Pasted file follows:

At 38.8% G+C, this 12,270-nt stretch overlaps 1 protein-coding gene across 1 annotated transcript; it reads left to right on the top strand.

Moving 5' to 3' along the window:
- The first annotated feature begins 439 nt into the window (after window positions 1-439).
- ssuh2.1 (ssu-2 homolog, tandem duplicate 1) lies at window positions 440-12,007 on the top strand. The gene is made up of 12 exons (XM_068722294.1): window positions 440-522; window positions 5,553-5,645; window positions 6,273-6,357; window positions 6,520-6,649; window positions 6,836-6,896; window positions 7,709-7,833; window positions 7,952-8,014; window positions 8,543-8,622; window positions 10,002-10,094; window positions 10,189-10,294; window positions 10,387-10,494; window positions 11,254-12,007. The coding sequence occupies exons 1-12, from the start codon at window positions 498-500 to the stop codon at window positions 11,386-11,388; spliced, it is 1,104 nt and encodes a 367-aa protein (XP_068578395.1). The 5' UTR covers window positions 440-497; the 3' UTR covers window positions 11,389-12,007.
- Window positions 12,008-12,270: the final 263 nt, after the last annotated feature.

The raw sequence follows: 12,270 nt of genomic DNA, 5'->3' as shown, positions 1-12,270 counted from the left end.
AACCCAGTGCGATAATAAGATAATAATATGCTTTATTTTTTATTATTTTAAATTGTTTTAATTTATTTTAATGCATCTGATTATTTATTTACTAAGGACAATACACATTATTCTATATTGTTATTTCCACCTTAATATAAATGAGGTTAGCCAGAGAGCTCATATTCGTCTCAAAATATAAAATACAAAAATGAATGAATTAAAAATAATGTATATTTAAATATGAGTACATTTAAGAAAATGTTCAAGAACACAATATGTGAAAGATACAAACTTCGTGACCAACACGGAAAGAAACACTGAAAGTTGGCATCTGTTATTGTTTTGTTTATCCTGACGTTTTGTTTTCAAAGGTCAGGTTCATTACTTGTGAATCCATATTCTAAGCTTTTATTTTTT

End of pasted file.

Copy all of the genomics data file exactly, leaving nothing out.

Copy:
At 38.8% G+C, this 12,270-nt stretch overlaps 1 protein-coding gene across 1 annotated transcript; it reads left to right on the top strand.

Moving 5' to 3' along the window:
- The first annotated feature begins 439 nt into the window (after window positions 1-439).
- ssuh2.1 (ssu-2 homolog, tandem duplicate 1) lies at window positions 440-12,007 on the top strand. The gene is made up of 12 exons (XM_068722294.1): window positions 440-522; window positions 5,553-5,645; window positions 6,273-6,357; window positions 6,520-6,649; window positions 6,836-6,896; window positions 7,709-7,833; window positions 7,952-8,014; window positions 8,543-8,622; window positions 10,002-10,094; window positions 10,189-10,294; window positions 10,387-10,494; window positions 11,254-12,007. The coding sequence occupies exons 1-12, from the start codon at window positions 498-500 to the stop codon at window positions 11,386-11,388; spliced, it is 1,104 nt and encodes a 367-aa protein (XP_068578395.1). The 5' UTR covers window positions 440-497; the 3' UTR covers window positions 11,389-12,007.
- Window positions 12,008-12,270: the final 263 nt, after the last annotated feature.

The raw sequence follows: 12,270 nt of genomic DNA, 5'->3' as shown, positions 1-12,270 counted from the left end.
AACCCAGTGCGATAATAAGATAATAATATGCTTTATTTTTTATTATTTTAAATTGTTTTAATTTATTTTAATGCATCTGATTATTTATTTACTAAGGACAATACACATTATTCTATATTGTTATTTCCACCTTAATATAAATGAGGTTAGCCAGAGAGCTCATATTCGTCTCAAAATATAAAATACAAAAATGAATGAATTAAAAATAATGTATATTTAAATATGAGTACATTTAAGAAAATGTTCAAGAACACAATATGTGAAAGATACAAACTTCGTGACCAACACGGAAAGAAACACTGAAAGTTGGCATCTGTTATTGTTTTGTTTATCCTGACGTTTTGTTTTCAAAGGTCAGGTTCATTACTTGTGAATCCATATTCTAAGCTTTTATTTTTT